I had braces up until a couple of months ago and my gums were constantly ripped up because I would forget to buy the wax. I can still "feel" it!

Marinka said...

I don't remember if I already told you this (hey, I'm old!) but one of my closest friends (and my son's godmother) lost her brother when they were both kids. She's one of the strongest people I know. And her brother is alive in her family-- her son is named after him.

I think of your family every single day, many, many times. xo

doseofreality said...

And just like that the tears flow. Oh Anna, this is gut-wrenchingly painful and so incredibly sad. Death brings such a feeling of untethering. Of everything being fragile and breakable. And I am just so sorry.

From Tracie said...

I'm praying. I don't have the words, not the right ones, but I know He does.

Jenna Ginder said...

Thinking of you all, Anna. Thank you for your honesty and candor in sharing your heart with all of us. Praying for you guys.

Anonymous said...

Oh, your poor little girl.

It's true that nothing in life is certain but she's young and, like all children her age, Margaret deserves comfort and reassurance.

Hoping for the best doesn't bring the best and expecting the worst doesn't bring the worst. I feel that good or bad things happen irrespective of our wishes and irrespective of our expectations and irrespective of our previous good or bad luck.

She deserves all the comfort and reassurance for her own happiness and to be free of anxiety at such a young age.

By the way - When I say she deserves it, I mean it in the sense that all of you deserve it, not at all in the sense that you're depriving her of it... I wanted to be clear! She deserves it because she's young and this is all too much.

Sending you all my love xxx

Kate Coveny Hood said...

I've told you about my friend Megan. She and her brother, Rob were so much like your kids. Megan went through a lot, but she is one I the strongest people I know. She knows what is truly important in life and she is passing this on to her incredible children. And I'll tell you something else - She didn't have HALF of the community and family support that Margaret does. She also didn't have Margaret's innate confidence and spunk. There is no easy road for any grieving sibling - but I have seen what is possible, and I believe in Margaret. And in your family. And In YOU.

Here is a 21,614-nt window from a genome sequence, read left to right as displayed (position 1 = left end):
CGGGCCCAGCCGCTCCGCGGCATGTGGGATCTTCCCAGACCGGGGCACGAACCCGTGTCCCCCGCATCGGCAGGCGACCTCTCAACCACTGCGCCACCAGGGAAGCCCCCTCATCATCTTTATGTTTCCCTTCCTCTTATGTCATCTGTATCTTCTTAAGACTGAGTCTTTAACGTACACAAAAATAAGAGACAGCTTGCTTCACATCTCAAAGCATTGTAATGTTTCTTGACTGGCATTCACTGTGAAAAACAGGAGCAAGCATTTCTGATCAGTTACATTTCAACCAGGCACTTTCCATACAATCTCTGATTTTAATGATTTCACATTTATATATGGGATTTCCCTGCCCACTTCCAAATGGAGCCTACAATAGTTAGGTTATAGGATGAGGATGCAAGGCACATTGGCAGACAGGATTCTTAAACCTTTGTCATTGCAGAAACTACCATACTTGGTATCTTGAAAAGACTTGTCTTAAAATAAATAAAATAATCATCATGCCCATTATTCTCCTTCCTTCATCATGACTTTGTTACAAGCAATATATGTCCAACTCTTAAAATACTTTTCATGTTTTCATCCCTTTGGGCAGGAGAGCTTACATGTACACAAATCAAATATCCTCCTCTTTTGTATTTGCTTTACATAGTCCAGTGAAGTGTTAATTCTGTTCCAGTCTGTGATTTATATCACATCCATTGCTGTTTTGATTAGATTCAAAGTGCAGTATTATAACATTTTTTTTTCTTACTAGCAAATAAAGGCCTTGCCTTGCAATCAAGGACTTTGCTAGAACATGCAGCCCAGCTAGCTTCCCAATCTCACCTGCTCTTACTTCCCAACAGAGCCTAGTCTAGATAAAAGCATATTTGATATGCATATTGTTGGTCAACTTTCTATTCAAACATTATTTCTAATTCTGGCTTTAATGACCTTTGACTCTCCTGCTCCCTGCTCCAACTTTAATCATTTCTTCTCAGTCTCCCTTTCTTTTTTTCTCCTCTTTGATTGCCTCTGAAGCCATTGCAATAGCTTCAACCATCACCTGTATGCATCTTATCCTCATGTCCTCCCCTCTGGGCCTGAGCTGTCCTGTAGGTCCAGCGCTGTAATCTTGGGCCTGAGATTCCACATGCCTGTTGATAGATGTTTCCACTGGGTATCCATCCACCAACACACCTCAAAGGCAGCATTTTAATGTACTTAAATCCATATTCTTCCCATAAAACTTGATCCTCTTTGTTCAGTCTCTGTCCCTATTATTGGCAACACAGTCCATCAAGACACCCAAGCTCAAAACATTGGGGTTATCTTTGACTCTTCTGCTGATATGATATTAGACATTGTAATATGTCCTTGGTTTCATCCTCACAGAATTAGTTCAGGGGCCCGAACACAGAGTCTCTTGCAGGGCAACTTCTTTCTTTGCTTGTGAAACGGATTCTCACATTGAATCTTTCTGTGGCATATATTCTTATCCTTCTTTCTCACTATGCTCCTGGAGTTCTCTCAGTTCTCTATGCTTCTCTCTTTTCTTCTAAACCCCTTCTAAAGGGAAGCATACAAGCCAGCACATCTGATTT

Meredith Self said...

SO much love to you as you find your new balance! I love you!

Bluebird49 said...

I remember when our kiddos were in school, so many parents were getting divorces. One night one of them said, "Mama, you and Daddy won't ever get divorced, will you?" Both of us said, "No, of course not!" That has been something we've done, stayed married. But--how could we promise that and a list of other things that we may have had no control over!? There are SO many "IFS" in life, but making promises is just something we do to "protect" our little ones, making them feel as safe as we can.
That being said, there are just things that happen in life that we cannot foresee...and thank goodness for that. If we could, we would change a lot, but that would make us God, and Him we are not meant to be.
God bless Margaret's sweet, thoughtful heart! Anna, you are and you will continue to be the best mom to Margaret. She is such a fortunate girl to have you. As moms, we just pray that God gives us and our children the strength to face whatever lies ahead....the good, the bad and the horrible.
Love, Sherry's mom

Anonymous said...

Praying for you and your husband...I cannot imagine how hard this must be for each of you. Praying so hard for you both! Praying for Margaret, too. Always praying for your family.

OSMA said...

While there are no guarantees in this life, I can't help but hope with all I have that your family is spared any more heartache. It should work that way. It just should.

I also can't help but think how awesome it is that Margaret is talking to you, really communicating with you about how shitty this is for her too. Obviously you know this but some kids bottle up to implode horribly years later. The pain you are walking through (working through, bickering through?) is laying the healthy groundwork for her adulthood. And hopefully lending a
helping hand to your own journey through this hell.

She is so insightful and strong, Anna. She comes by it naturally.

xoxoxo

The Mommy Therapy said...

She seems like such an intelligent and wise girl. I hate that your adulthood and her childhood include this sadness.